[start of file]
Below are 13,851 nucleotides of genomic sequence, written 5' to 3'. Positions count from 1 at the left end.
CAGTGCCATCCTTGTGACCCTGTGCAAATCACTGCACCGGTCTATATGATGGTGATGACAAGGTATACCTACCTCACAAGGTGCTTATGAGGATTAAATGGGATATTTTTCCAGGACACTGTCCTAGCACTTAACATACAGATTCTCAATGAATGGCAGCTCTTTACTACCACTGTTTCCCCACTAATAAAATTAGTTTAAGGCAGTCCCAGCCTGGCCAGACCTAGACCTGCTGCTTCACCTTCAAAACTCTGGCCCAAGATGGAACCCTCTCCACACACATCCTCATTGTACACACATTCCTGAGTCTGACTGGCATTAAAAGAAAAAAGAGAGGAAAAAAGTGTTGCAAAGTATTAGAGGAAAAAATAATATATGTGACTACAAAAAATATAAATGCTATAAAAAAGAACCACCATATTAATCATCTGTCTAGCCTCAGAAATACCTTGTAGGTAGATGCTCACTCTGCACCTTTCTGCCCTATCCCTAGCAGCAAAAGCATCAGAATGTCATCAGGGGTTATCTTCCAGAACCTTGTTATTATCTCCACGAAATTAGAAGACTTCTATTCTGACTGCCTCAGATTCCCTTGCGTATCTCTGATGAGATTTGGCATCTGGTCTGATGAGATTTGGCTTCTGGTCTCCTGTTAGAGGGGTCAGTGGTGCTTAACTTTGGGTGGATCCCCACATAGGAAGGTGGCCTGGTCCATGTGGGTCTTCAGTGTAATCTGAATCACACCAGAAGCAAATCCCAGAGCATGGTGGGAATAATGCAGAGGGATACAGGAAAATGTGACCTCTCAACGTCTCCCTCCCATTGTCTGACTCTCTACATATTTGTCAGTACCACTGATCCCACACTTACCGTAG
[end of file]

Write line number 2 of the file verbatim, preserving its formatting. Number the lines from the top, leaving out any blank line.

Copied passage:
CAGTGCCATCCTTGTGACCCTGTGCAAATCACTGCACCGGTCTATATGATGGTGATGACAAGGTATACCTACCTCACAAGGTGCTTATGAGGATTAAATGGGATATTTTTCCAGGACACTGTCCTAGCACTTAACATACAGATTCTCAATGAATGGCAGCTCTTTACTACCACTGTTTCCCCACTAATAAAATTAGTTTAAGGCAGTCCCAGCCTGGCCAGACCTAGACCTGCTGCTTCACCTTCAAAACTCTGGCCCAAGATGGAACCCTCTCCACACACATCCTCATTGTACACACATTCCTGAGTCTGACTGGCATTAAAAGAAAAAAGAGAGGAAAAAAGTGTTGCAAAGTATTAGAGGAAAAAATAATATATGTGACTACAAAAAATATAAATGCTATAAAAAAGAACCACCATATTAATCATCTGTCTAGCCTCAGAAATACCTTGTAGGTAGATGCTCACTCTGCACCTTTCTGCCCTATCCCTAGCAGCAAAAGCATCAGAATGTCATCAGGGGTTATCTTCCAGAACCTTGTTATTATCTCCACGAAATTAGAAGACTTCTATTCTGACTGCCTCAGATTCCCTTGCGTATCTCTGATGAGATTTGGCATCTGGTCTGATGAGATTTGGCTTCTGGTCTCCTGTTAGAGGGGTCAGTGGTGCTTAACTTTGGGTGGATCCCCACATAGGAAGGTGGCCTGGTCCATGTGGGTCTTCAGTGTAATCTGAATCACACCAGAAGCAAATCCCAGAGCATGGTGGGAATAATGCAGAGGGATACAGGAAAATGTGACCTCTCAACGTCTCCCTCCCATTGTCTGACTCTCTACATATTTGTCAGTACCACTGATCCCACACTTACCGTAG